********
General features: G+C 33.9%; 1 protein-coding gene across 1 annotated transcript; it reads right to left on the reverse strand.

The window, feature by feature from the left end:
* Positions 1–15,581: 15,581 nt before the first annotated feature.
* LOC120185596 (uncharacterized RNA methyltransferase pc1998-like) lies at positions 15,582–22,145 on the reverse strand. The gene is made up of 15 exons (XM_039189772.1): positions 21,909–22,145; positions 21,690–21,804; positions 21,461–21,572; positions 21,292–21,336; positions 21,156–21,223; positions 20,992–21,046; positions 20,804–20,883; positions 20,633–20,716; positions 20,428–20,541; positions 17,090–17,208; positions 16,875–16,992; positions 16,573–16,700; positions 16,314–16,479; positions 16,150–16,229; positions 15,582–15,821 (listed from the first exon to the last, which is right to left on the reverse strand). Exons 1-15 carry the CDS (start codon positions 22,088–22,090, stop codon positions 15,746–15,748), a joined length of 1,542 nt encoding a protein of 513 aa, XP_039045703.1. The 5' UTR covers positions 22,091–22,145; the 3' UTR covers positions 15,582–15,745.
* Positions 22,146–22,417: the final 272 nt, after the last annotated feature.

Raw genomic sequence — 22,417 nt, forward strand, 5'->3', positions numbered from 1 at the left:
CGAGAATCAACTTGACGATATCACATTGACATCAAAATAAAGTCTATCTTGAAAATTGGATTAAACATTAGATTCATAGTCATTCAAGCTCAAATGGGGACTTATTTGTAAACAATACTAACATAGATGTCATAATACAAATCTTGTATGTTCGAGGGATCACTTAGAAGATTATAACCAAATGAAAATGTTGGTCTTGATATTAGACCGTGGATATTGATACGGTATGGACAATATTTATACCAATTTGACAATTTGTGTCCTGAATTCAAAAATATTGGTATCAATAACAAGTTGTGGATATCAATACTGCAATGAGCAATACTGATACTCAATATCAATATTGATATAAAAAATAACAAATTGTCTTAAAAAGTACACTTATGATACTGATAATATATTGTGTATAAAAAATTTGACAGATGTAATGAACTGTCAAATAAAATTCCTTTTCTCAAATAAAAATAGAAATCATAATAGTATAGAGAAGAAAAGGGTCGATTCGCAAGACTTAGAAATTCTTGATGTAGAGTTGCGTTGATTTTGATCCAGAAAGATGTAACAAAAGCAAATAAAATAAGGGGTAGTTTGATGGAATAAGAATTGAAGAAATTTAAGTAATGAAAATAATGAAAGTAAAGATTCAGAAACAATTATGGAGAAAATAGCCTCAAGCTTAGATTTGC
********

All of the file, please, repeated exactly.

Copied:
General features: G+C 33.9%; 1 protein-coding gene across 1 annotated transcript; it reads right to left on the reverse strand.

The window, feature by feature from the left end:
* Positions 1–15,581: 15,581 nt before the first annotated feature.
* LOC120185596 (uncharacterized RNA methyltransferase pc1998-like) lies at positions 15,582–22,145 on the reverse strand. The gene is made up of 15 exons (XM_039189772.1): positions 21,909–22,145; positions 21,690–21,804; positions 21,461–21,572; positions 21,292–21,336; positions 21,156–21,223; positions 20,992–21,046; positions 20,804–20,883; positions 20,633–20,716; positions 20,428–20,541; positions 17,090–17,208; positions 16,875–16,992; positions 16,573–16,700; positions 16,314–16,479; positions 16,150–16,229; positions 15,582–15,821 (listed from the first exon to the last, which is right to left on the reverse strand). Exons 1-15 carry the CDS (start codon positions 22,088–22,090, stop codon positions 15,746–15,748), a joined length of 1,542 nt encoding a protein of 513 aa, XP_039045703.1. The 5' UTR covers positions 22,091–22,145; the 3' UTR covers positions 15,582–15,745.
* Positions 22,146–22,417: the final 272 nt, after the last annotated feature.

Raw genomic sequence — 22,417 nt, forward strand, 5'->3', positions numbered from 1 at the left:
CGAGAATCAACTTGACGATATCACATTGACATCAAAATAAAGTCTATCTTGAAAATTGGATTAAACATTAGATTCATAGTCATTCAAGCTCAAATGGGGACTTATTTGTAAACAATACTAACATAGATGTCATAATACAAATCTTGTATGTTCGAGGGATCACTTAGAAGATTATAACCAAATGAAAATGTTGGTCTTGATATTAGACCGTGGATATTGATACGGTATGGACAATATTTATACCAATTTGACAATTTGTGTCCTGAATTCAAAAATATTGGTATCAATAACAAGTTGTGGATATCAATACTGCAATGAGCAATACTGATACTCAATATCAATATTGATATAAAAAATAACAAATTGTCTTAAAAAGTACACTTATGATACTGATAATATATTGTGTATAAAAAATTTGACAGATGTAATGAACTGTCAAATAAAATTCCTTTTCTCAAATAAAAATAGAAATCATAATAGTATAGAGAAGAAAAGGGTCGATTCGCAAGACTTAGAAATTCTTGATGTAGAGTTGCGTTGATTTTGATCCAGAAAGATGTAACAAAAGCAAATAAAATAAGGGGTAGTTTGATGGAATAAGAATTGAAGAAATTTAAGTAATGAAAATAATGAAAGTAAAGATTCAGAAACAATTATGGAGAAAATAGCCTCAAGCTTAGATTTGC